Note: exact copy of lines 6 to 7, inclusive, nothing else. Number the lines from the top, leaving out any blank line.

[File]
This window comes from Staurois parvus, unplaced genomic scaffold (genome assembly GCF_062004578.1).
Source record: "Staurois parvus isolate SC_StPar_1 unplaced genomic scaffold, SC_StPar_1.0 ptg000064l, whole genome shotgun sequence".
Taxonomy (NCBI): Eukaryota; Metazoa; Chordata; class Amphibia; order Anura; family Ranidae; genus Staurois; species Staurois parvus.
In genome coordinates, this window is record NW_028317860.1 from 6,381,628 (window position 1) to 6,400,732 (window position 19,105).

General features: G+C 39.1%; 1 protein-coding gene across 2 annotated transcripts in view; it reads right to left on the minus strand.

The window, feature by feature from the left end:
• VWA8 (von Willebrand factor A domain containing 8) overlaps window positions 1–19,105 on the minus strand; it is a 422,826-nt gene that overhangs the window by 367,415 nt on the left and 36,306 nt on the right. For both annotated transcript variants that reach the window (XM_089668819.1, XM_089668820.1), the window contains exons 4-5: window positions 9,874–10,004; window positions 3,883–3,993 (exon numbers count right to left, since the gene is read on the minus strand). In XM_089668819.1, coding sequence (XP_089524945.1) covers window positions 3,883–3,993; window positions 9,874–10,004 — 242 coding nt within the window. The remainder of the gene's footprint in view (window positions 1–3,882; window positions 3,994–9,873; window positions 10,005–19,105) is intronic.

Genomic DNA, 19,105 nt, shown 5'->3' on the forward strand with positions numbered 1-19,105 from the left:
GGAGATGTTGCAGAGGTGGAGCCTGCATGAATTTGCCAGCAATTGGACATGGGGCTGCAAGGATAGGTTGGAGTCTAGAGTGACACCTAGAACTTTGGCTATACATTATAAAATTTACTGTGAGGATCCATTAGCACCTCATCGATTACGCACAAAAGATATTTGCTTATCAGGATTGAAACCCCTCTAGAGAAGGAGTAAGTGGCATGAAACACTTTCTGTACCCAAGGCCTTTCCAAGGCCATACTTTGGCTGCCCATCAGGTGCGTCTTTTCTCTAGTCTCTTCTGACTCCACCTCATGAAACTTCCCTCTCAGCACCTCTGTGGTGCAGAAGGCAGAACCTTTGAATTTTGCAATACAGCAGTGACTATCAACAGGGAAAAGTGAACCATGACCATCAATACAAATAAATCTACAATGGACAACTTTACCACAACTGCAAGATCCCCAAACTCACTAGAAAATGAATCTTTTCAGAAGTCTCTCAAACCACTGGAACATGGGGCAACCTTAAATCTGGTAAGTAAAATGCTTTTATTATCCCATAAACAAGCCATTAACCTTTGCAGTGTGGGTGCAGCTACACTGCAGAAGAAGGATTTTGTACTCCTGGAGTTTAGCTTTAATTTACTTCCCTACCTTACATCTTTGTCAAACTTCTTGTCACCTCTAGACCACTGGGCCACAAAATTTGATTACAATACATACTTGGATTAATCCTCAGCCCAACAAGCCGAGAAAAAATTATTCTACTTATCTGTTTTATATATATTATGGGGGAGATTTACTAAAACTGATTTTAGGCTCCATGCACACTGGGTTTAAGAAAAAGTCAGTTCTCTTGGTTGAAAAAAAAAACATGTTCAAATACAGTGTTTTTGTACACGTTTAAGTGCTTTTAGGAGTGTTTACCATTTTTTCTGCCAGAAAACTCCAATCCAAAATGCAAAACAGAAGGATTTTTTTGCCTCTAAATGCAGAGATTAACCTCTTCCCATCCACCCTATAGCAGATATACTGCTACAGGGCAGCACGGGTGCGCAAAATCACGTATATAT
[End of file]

The window, feature by feature from the left end:
• VWA8 (von Willebrand factor A domain containing 8) overlaps window positions 1–19,105 on the minus strand; it is a 422,826-nt gene that overhangs the window by 367,415 nt on the left and 36,306 nt on the right. For both annotated transcript variants that reach the window (XM_089668819.1, XM_089668820.1), the window contains exons 4-5: window positions 9,874–10,004; window positions 3,883–3,993 (exon numbers count right to left, since the gene is read on the minus strand). In XM_089668819.1, coding sequence (XP_089524945.1) covers window positions 3,883–3,993; window positions 9,874–10,004 — 242 coding nt within the window. The remainder of the gene's footprint in view (window positions 1–3,882; window positions 3,994–9,873; window positions 10,005–19,105) is intronic.